Sleeping Is An Art Form

If I were asked what kind of art sleeping would fall under, I would probably say abstract art because that is the only way I can describe my sleep habits.

Another description would be what I call just plain fucked up.

As a small child, I would be an early riser. I would drive my parents crazy–especially on the weekends–because my internal clock was set to wake up at 6:00 a.m. no matter what. I fondly recall that there weren’t any kid’s shows on T.V. at that hour, so I was left watching Orion Samuelson doing the Farm Report and wondering what the hell pork bellies were.

I’m still wondering what pork bellies are.

Now that I’m on the horizon of turning fifty-one years old, my sleep habits have drastically changed along with my health. One of the advantages of being deaf is that you don’t hear a sound when you’re sleeping. My husband, whom I wrap my arms around at night, snores like a bull moose. However, I can only “feel” him snoring by the rattling of his rib cage as it rises and descends with his breathing.

This ensures me that at least I won’t wake up to a dead husband.

I also don’t have to hear four dogs wandering around in the house during the night, or deciding around one in the morning to chew on a bone and continually drop it onto a hardwood floor.

The disadvantages of not hearing while you sleep is not being able to hear a good thunderstorm. I can feel the wind through the window, but can’t hear it. Serial killers, burglars, and art thieves wouldn’t go unnoticed since we have four alarms in the house: Crusher, Lucy, Otto, and Gunther.

I can’t hear them bark, but they are so loud, my chest actually feels the vibration of the sound their barking makes.

I mean, I can always wear my cochlear device to bed, but frankly, my ear hurts after wearing it all day. I want the super-hero ability to tune stuff out and have a solid night’s sleep.

But, that ain’t gonna happen because….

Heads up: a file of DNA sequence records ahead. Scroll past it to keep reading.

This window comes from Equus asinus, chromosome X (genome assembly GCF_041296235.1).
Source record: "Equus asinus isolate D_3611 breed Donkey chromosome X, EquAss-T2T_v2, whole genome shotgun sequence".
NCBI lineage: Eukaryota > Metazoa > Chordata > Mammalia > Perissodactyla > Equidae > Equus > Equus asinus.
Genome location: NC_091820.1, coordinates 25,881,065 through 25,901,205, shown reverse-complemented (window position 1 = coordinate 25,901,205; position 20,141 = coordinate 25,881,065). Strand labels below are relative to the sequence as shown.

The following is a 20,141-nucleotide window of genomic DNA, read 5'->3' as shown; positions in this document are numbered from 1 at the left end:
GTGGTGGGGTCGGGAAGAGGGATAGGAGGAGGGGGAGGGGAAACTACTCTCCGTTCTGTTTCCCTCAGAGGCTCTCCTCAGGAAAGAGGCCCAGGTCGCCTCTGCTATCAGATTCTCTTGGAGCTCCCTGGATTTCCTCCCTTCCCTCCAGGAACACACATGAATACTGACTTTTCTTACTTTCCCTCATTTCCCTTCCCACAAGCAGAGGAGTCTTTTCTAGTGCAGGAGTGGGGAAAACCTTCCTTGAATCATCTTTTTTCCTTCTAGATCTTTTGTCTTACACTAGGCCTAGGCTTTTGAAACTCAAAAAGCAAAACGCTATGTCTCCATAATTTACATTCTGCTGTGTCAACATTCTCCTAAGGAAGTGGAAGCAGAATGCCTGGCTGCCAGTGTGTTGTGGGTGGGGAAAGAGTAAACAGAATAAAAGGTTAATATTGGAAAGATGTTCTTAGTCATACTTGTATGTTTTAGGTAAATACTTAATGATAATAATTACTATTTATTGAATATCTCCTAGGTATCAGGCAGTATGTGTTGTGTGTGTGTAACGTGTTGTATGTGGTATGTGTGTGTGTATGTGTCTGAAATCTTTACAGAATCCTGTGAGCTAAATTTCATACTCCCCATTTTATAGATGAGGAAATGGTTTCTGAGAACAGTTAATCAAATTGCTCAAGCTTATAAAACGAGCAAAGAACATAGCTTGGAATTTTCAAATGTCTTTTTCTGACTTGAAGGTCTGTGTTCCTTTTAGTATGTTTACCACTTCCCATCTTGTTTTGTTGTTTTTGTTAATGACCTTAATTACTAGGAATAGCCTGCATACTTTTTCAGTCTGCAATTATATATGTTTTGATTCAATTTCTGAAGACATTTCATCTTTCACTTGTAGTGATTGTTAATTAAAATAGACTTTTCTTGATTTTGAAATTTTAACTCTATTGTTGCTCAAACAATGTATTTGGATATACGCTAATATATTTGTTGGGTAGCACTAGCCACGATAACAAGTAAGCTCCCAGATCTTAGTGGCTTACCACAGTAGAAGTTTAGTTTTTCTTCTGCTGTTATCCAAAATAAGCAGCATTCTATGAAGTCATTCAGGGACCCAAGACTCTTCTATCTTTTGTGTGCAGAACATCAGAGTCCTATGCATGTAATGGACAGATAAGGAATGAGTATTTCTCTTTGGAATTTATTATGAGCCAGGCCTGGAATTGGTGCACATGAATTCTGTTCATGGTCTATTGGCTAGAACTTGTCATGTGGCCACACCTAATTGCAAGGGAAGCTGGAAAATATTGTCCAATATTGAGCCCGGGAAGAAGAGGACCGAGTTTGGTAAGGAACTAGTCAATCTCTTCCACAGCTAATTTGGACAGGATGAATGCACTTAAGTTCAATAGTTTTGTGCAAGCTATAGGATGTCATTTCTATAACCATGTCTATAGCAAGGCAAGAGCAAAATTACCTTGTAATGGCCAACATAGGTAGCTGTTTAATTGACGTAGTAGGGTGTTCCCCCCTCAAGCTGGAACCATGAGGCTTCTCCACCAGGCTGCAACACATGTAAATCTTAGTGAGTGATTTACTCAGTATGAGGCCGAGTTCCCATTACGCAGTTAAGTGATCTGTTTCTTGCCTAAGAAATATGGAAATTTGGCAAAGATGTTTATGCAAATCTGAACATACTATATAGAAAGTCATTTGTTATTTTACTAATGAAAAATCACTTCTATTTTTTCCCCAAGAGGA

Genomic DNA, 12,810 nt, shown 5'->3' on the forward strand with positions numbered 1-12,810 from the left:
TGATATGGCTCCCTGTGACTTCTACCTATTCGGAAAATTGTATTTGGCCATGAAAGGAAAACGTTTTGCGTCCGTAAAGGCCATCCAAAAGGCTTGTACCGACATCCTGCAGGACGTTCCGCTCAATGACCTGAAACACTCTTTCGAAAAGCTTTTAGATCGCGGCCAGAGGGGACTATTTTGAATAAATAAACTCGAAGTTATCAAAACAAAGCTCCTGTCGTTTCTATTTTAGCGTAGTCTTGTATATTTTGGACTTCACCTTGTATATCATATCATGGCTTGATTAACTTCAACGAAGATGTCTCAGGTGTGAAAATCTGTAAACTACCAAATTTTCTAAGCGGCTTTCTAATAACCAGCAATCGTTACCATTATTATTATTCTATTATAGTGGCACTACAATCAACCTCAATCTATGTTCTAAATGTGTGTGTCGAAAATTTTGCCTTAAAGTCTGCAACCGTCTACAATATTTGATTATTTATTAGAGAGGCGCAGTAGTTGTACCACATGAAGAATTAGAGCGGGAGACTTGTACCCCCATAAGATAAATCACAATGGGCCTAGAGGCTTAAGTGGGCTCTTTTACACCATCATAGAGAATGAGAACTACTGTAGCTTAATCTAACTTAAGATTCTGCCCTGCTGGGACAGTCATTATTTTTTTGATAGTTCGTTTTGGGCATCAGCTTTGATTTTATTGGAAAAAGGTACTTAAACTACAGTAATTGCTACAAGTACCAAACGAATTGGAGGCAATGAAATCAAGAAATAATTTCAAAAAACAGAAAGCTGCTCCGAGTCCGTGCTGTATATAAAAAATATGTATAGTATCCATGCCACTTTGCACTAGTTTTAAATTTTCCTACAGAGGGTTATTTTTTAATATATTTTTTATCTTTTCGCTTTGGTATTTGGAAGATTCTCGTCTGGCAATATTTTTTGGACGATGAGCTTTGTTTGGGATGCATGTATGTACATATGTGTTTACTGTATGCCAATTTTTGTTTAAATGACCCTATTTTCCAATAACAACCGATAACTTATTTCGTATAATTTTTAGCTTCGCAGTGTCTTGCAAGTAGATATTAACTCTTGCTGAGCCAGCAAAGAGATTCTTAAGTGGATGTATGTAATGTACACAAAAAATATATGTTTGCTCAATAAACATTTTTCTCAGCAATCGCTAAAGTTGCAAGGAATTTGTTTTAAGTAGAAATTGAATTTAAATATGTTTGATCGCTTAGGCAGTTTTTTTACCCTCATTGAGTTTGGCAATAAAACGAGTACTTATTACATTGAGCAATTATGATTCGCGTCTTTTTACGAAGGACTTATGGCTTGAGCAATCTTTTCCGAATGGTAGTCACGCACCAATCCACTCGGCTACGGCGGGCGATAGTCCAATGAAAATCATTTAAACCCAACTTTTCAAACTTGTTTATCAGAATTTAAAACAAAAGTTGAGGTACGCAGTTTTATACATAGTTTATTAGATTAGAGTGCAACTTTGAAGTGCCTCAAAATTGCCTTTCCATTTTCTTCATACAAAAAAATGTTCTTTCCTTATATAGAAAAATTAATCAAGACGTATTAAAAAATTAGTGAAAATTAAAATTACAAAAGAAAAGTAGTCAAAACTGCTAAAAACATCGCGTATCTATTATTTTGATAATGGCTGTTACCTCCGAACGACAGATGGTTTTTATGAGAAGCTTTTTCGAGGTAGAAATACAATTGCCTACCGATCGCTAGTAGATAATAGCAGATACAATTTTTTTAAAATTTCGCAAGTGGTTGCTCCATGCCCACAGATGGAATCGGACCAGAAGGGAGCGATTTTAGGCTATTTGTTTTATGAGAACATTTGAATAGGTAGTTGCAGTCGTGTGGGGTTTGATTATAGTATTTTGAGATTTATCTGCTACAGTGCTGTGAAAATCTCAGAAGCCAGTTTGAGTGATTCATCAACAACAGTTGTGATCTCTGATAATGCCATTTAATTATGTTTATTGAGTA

Even though I am uninterrupted by not hearing any sound, my body has the uncanny ability to wake up every. Single. Fucking. Night. I’m not sure at what time this may be, but I’m guessing anywhere between 2 – 4 a.m. my dreams end, and I’m up like a twelve year old boy’s penis.

The bathroom may be one point, but sometimes I don’t have to pee at all. I refuse to get out of bed. I place my eye mask over my face where it belongs, and not around my forehead where I found it, and try to shut my brain off.

This is easier said than done.

I start thinking of stupid, mundane, idiotic things. Songs I hadn’t heard in years will pop into my head and the endless loop of “Back in Black” by AC/DC starts playing in my head. This is not the type of music that lulls a person back into deep slumber, but rather, makes me want to get a lighter and sit up in bed wishing the band was in my bedroom.

Then my brain decides to play, “Jive Talkin'” by the Bee Gees. Sometimes it’s “867-5309/Jenny:

“Jenny, Jenny who can I turn to….”

My brain turns to stupid shit, that’s what it does. It drifts off into something I forgot to do earlier in the day, or the laundry I forgot to take out of the washing machine, or wondering which dogs are up in our bedroom and which ones are downstairs patrolling the house.